"Death as Ally" by Portia Richardson

I believe Death is an ally for helping us learn to truly live.

As a scorpio, an anti-capitalist, an animist witch, a life-long student of earth honoring spiritual teachings, and a person who bleeds with the moon cycles - I turn to Death as a supportive ally to help me ride the waves cyclical change.

Death is needed for life to emerge.

Now is a seasonal time of dying. Death is all around and within us.

Here in the north, the land is shedding the growing season. The vital energy of life is sinking back down into the earth to rest for the winter. The trees stand bare boned. The darkness is increasing each day.

If our culture valued Death as an ally, we would all be slowing down right about now.

We would be taking time for collective grieving for those who came before.

We would be honoring our passage through the veil into the unknown.

But in the industrialized west, this is not the case. We are not slowing down this time of year, just the opposite. Death is not viewed as an ally. Instead, Death is to be feared and avoided at all costs.

Why? How did we get to this distorted devaluing of Death? Let’s begin with how capitalism views Death.


First, in a capitalist culture, there is no such thing as cyclical change. It’s all about the up up upward growth. Linear progress.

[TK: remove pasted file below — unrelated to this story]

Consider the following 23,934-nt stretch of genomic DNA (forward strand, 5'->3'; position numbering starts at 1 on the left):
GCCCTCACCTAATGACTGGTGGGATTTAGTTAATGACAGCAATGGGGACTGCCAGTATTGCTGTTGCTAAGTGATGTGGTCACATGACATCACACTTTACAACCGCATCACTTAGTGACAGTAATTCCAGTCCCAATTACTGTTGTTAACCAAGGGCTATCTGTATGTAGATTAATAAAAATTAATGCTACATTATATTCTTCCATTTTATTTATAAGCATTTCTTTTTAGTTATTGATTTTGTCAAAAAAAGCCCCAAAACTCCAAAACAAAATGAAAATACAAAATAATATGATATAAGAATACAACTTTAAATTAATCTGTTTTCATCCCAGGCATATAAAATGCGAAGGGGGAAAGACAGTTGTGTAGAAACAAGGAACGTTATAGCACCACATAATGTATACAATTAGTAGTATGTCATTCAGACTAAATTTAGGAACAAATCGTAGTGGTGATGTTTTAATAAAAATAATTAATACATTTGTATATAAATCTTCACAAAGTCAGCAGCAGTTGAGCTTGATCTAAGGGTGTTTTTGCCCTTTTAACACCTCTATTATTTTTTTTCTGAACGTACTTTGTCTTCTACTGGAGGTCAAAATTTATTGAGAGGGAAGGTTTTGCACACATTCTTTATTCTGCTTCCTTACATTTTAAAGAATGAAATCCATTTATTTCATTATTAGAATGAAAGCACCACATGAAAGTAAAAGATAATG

The death phase of the cycle, which involves not only literal death but also rest and non-action, is not so good for the bottom line.

Yet, research on productivity in the workplace now shows us - when we embrace our everyday, moment to moment, little deaths (such as taking breaks, having vacation time, not-doing so much all the time) we actually increase our productivity!

The only reason we feel this as counter-intuitive is because we’ve been conditioned to believe otherwise. Anyone who observes nature will tell you: death begets life. The ancients knew this and honored Death’s role in the cycle.Second, medical culture tends to view Death as a failure of the body. This is based on materialistic, mechanistic, and reductive ideologies that gained popularity in the Age of Enlightenment, which followed and overlapped with the witch burning times.

This was a time when we had a cultural mind-body split.

The body became a machine that could be deconstructed, manipulated, controlled, and fixed (as the land and people were also being actively divided and conquered in the Age of Discovery and the industrial revolution).

During this time medicine became obsessed with curing vs healing.

Death became a failure.

But you cannot have true healing without Death.

Third, we have a cultural obsession with youthfulness that frames aging as losing power, Death is the ultimate loss of power.

It makes sense why our capitalist culture is obsessed with youthful power.

When we are young, we are more resilient under the systemic pressure to produce.

As we age, we start to break down under this pressure.

Chronic disease results from chronic stress.